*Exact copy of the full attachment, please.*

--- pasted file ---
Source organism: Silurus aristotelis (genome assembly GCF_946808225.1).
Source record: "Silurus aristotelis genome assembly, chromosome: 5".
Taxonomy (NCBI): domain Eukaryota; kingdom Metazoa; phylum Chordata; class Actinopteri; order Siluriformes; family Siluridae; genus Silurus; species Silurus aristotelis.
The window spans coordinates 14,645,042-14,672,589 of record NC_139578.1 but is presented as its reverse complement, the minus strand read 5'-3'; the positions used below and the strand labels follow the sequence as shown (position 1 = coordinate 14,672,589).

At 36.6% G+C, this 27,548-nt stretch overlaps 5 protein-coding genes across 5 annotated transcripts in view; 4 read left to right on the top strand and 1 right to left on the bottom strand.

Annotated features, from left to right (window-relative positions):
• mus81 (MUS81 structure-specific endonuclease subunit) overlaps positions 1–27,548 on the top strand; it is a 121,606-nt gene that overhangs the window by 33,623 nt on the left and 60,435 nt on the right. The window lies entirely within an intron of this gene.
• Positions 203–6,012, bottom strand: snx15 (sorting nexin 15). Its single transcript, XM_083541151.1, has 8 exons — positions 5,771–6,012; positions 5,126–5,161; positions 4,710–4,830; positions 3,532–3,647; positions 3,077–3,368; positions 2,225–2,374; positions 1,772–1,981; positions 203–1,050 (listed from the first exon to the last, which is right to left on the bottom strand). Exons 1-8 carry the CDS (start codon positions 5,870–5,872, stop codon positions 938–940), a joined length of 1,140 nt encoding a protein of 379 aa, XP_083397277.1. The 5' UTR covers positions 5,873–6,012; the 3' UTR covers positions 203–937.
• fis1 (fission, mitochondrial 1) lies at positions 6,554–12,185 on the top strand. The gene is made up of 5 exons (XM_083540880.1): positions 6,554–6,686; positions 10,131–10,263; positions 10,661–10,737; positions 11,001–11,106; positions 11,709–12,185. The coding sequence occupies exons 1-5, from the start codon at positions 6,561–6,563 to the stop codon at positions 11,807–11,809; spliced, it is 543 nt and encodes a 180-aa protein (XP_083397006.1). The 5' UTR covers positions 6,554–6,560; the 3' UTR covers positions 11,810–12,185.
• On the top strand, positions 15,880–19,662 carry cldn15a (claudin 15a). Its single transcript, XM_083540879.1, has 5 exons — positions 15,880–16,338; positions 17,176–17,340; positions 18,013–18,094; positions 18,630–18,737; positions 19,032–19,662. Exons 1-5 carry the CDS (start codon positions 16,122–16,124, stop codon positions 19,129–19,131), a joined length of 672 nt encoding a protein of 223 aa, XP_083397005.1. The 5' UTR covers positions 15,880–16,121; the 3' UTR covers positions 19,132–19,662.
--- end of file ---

Source organism: Silurus aristotelis (genome assembly GCF_946808225.1).
Source record: "Silurus aristotelis genome assembly, chromosome: 5".
Taxonomy (NCBI): domain Eukaryota; kingdom Metazoa; phylum Chordata; class Actinopteri; order Siluriformes; family Siluridae; genus Silurus; species Silurus aristotelis.
The window spans coordinates 14,645,042-14,672,589 of record NC_139578.1 but is presented as its reverse complement, the minus strand read 5'-3'; the positions used below and the strand labels follow the sequence as shown (position 1 = coordinate 14,672,589).

At 36.6% G+C, this 27,548-nt stretch overlaps 5 protein-coding genes across 5 annotated transcripts in view; 4 read left to right on the top strand and 1 right to left on the bottom strand.

Annotated features, from left to right (window-relative positions):
• mus81 (MUS81 structure-specific endonuclease subunit) overlaps positions 1–27,548 on the top strand; it is a 121,606-nt gene that overhangs the window by 33,623 nt on the left and 60,435 nt on the right. The window lies entirely within an intron of this gene.
• Positions 203–6,012, bottom strand: snx15 (sorting nexin 15). Its single transcript, XM_083541151.1, has 8 exons — positions 5,771–6,012; positions 5,126–5,161; positions 4,710–4,830; positions 3,532–3,647; positions 3,077–3,368; positions 2,225–2,374; positions 1,772–1,981; positions 203–1,050 (listed from the first exon to the last, which is right to left on the bottom strand). Exons 1-8 carry the CDS (start codon positions 5,870–5,872, stop codon positions 938–940), a joined length of 1,140 nt encoding a protein of 379 aa, XP_083397277.1. The 5' UTR covers positions 5,873–6,012; the 3' UTR covers positions 203–937.
• fis1 (fission, mitochondrial 1) lies at positions 6,554–12,185 on the top strand. The gene is made up of 5 exons (XM_083540880.1): positions 6,554–6,686; positions 10,131–10,263; positions 10,661–10,737; positions 11,001–11,106; positions 11,709–12,185. The coding sequence occupies exons 1-5, from the start codon at positions 6,561–6,563 to the stop codon at positions 11,807–11,809; spliced, it is 543 nt and encodes a 180-aa protein (XP_083397006.1). The 5' UTR covers positions 6,554–6,560; the 3' UTR covers positions 11,810–12,185.
• On the top strand, positions 15,880–19,662 carry cldn15a (claudin 15a). Its single transcript, XM_083540879.1, has 5 exons — positions 15,880–16,338; positions 17,176–17,340; positions 18,013–18,094; positions 18,630–18,737; positions 19,032–19,662. Exons 1-5 carry the CDS (start codon positions 16,122–16,124, stop codon positions 19,129–19,131), a joined length of 672 nt encoding a protein of 223 aa, XP_083397005.1. The 5' UTR covers positions 15,880–16,121; the 3' UTR covers positions 19,132–19,662.